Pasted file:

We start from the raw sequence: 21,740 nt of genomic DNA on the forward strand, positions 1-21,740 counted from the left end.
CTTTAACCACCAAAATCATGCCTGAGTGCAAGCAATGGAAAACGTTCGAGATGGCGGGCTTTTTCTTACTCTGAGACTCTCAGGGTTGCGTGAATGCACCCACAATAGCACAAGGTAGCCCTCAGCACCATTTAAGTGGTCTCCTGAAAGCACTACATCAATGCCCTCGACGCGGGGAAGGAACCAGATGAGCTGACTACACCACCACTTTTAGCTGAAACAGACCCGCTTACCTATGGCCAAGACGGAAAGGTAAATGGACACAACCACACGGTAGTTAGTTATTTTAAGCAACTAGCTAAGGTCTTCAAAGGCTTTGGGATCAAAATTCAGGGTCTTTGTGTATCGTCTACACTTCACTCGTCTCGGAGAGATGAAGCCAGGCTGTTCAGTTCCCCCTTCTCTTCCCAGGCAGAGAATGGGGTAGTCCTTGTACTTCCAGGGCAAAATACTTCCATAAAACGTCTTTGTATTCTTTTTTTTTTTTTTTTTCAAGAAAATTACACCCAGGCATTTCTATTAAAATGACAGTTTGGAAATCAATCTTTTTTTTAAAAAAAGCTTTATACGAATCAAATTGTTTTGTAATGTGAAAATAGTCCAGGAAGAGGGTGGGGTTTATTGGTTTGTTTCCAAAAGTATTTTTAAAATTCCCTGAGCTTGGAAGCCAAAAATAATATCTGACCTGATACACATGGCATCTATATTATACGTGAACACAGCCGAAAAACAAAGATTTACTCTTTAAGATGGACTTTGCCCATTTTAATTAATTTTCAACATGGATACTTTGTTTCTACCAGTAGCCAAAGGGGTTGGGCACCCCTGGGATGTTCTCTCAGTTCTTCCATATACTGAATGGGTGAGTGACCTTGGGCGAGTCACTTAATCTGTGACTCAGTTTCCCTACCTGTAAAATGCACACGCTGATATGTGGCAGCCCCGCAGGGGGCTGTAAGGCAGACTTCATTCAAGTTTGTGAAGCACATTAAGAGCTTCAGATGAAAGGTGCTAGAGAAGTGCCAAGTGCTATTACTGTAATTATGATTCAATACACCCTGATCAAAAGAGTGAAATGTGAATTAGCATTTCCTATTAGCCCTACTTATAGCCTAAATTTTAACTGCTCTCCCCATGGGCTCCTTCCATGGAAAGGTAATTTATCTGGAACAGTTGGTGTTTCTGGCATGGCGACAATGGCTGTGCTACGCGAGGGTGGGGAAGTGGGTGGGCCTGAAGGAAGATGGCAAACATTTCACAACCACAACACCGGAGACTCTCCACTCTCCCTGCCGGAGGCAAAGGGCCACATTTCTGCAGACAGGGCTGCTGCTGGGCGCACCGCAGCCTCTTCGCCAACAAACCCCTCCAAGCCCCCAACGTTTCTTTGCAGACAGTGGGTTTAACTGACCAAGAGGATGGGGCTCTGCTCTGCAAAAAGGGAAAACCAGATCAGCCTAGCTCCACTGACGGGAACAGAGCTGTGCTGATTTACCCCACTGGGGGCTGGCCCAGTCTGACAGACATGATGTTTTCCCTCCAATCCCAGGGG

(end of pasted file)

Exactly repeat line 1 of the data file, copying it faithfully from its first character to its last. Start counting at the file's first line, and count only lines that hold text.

We start from the raw sequence: 21,740 nt of genomic DNA on the forward strand, positions 1-21,740 counted from the left end.